Before Andy Crowder signed on for what promised to be a significant task in helping to create a unified IT organization at MaineHealth, he had a prerequisite. The health system needed a CMIO and CNIO. And not just anyone, but two people with a strong track record in clinical leadership who were familiar with the organization.
Crowder got his wish, and nearly three years later, the IT departments for the 11 hospitals that comprise MaineHealth “are now one, operationally, procedurally, and culturally,” and the Epic project that had hit a major snag is now back on track. The difference? Having CMIO Jackie Cawley, who has been associated CMO for MaineHealth since 2012 and has a long history with the organization as a physician leader, and CNIO Teri Young-Hise, who previously held the CNO role at a member hospital.
“To lead an initiative of this magnitude would require an investment in senior clinical IS leadership that the health system had never made in the past,” said Crowder [who recently started a new role of CIO at Scripps Health].
Once in place, the new leadership team faced the tall task of consolidating nearly a dozen IT organizations and creating a “true shared services department” that centralizes tasks such as support, project management, and implementation planning. Once they were aligned, MaineHealth was able to focus on the Shared EHR Project to roll out Epic across the system — hardly a minor mission.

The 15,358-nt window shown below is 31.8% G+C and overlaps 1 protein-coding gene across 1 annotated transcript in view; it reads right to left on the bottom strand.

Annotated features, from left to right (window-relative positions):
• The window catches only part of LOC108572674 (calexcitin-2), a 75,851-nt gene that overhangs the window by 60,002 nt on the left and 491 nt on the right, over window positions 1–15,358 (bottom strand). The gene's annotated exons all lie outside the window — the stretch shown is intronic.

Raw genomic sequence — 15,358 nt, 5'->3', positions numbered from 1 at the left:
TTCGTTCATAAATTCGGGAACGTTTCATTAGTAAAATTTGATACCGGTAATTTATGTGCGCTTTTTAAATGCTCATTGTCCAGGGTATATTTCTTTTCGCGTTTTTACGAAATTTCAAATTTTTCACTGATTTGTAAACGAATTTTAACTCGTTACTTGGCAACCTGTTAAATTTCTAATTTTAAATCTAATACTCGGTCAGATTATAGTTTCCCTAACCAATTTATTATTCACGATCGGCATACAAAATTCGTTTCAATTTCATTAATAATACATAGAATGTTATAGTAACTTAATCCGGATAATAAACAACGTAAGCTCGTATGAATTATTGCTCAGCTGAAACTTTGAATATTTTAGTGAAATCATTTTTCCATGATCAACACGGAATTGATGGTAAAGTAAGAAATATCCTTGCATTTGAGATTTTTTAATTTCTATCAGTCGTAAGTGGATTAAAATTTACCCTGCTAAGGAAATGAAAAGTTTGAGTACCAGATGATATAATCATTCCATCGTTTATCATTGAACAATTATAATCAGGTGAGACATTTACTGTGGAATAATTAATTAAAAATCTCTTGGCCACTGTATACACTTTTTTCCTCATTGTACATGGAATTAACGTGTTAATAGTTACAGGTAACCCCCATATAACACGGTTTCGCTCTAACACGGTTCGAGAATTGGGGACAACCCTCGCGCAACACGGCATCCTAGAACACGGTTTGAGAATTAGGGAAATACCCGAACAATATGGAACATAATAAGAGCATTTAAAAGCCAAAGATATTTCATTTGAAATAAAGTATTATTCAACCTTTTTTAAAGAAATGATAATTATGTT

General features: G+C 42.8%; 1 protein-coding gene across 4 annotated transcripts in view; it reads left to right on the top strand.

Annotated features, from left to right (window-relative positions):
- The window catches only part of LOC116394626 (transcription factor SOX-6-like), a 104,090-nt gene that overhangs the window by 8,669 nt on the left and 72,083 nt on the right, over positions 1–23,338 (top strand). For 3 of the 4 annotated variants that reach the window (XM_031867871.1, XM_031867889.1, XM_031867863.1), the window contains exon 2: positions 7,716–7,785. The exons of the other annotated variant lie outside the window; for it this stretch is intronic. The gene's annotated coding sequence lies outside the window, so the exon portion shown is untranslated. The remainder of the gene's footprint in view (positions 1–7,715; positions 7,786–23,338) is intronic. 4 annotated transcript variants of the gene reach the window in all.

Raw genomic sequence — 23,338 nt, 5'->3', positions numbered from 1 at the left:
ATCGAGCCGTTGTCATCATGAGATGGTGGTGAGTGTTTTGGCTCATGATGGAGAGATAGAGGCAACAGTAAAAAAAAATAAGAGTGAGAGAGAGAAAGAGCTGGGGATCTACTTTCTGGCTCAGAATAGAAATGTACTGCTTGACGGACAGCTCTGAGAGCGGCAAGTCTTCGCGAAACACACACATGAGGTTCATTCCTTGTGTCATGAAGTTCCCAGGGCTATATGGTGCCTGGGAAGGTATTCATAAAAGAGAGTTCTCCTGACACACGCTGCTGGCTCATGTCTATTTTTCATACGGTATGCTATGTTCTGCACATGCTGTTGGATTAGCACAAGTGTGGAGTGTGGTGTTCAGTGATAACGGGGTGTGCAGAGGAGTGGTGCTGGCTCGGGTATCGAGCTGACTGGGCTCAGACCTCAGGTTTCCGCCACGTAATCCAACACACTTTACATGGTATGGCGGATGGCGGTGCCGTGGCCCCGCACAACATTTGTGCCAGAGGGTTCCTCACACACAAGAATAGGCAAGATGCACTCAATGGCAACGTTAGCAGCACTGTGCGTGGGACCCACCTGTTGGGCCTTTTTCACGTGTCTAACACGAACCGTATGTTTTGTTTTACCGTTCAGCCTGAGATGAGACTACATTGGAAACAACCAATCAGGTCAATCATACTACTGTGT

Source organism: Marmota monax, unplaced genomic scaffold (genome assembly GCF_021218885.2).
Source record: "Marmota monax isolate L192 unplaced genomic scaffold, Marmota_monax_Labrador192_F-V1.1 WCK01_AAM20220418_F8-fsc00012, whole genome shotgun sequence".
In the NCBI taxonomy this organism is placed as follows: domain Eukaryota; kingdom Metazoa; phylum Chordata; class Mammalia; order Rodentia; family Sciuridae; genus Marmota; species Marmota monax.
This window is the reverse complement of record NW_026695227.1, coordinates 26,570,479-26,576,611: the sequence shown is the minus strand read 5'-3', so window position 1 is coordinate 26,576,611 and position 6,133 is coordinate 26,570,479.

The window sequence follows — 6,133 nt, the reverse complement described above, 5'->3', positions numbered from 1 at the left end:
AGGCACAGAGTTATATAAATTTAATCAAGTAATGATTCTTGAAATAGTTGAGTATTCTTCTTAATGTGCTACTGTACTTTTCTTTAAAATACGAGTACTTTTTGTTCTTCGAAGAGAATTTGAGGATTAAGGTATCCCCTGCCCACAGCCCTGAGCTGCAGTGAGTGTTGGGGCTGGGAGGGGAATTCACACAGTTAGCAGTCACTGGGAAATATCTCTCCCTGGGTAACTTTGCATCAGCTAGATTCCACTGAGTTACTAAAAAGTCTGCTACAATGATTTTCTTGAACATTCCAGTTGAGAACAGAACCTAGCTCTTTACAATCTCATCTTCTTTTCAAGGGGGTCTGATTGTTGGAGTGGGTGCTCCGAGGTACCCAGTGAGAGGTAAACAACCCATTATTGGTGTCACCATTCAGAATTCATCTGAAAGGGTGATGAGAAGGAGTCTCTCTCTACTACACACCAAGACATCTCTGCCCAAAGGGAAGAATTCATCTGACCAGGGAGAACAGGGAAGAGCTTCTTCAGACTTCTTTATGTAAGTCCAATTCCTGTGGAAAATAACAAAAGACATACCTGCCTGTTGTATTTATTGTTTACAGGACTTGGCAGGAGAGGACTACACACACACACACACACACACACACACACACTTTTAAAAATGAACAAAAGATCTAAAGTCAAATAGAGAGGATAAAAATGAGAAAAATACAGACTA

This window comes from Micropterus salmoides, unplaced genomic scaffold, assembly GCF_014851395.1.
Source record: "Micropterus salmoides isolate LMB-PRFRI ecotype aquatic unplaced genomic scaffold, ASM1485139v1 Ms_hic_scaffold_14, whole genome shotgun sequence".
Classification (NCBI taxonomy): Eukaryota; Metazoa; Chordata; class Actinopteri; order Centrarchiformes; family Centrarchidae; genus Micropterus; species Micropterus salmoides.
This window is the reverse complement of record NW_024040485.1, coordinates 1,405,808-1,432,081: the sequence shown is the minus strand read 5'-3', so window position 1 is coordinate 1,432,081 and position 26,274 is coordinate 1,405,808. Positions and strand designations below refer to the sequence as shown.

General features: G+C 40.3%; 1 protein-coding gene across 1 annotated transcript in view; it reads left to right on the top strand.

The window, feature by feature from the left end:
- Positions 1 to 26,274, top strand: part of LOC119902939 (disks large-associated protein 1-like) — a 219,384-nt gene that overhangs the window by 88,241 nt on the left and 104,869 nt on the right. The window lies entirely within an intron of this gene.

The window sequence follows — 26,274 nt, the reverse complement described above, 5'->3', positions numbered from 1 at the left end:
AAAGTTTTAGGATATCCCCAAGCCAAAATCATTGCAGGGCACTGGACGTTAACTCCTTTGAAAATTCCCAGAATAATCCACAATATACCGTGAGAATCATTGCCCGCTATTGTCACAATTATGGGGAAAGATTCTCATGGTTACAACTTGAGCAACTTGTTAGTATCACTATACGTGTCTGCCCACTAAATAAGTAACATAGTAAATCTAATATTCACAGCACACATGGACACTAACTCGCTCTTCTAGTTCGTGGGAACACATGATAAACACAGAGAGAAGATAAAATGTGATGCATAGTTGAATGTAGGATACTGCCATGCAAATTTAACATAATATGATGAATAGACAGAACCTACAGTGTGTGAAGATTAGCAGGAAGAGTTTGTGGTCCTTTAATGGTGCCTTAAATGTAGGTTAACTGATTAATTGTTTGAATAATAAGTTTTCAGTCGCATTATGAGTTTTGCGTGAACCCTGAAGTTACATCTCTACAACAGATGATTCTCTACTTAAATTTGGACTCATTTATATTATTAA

“It’s a very elaborate IT governance structure and stakeholder engagement model, and so shared decision making and governance are really critical aspects that have to be very mature,” noted Crowder. In other words, the organization needed a common roadmap that could provide one direction while taking into needs of each individual entity.
That’s where Cawley and Young-Hise came in. Rather than being holed up in an office trying to devise a plan, the two were out in the field, speaking with providers every day, asking questions and seeking input about content and design to make sure they had the pulse of the clinicians.
“We meet with those stakeholders all the time, and that’s been really key. We go where the work is, and we make sure we’re really visible,” said Cawley. “We’re very active with go-lives on the site, on the floors, in the practices. And we participate in our physician and nursing leadership meetings, so we’re right at the table with the rest of the team.”
Leadership used the feedback garnered from those interactions to develop a standard set of workflows and processes that could be applied throughout the system.
“It’s really helped us move toward having more of a MaineHealth identity,” said Cawley. “We now have a shared roadmap, which is foundational for Epic to implement all of the clinical and revenue cycle modules.” Currently, two hospitals — Maine Medical Center and Waldo County General Hospital — are live, along with some 1,400 ambulatory providers. Two more facilities are scheduled to go live in the spring, and two more at the end of the year. At the same time, Lawson ERP is being rolled out system-wide.
It’s a scenario many wouldn’t have thought possible a few years ago when the Epic implementation was delayed due to serious financial concerns. According to Crowder, who was brought in as interim CIO to help get the initiative back on track, the original budget projections didn’t account for the growing size and scope of the organization. As a result, a bond was raised to fund the remainder of the project.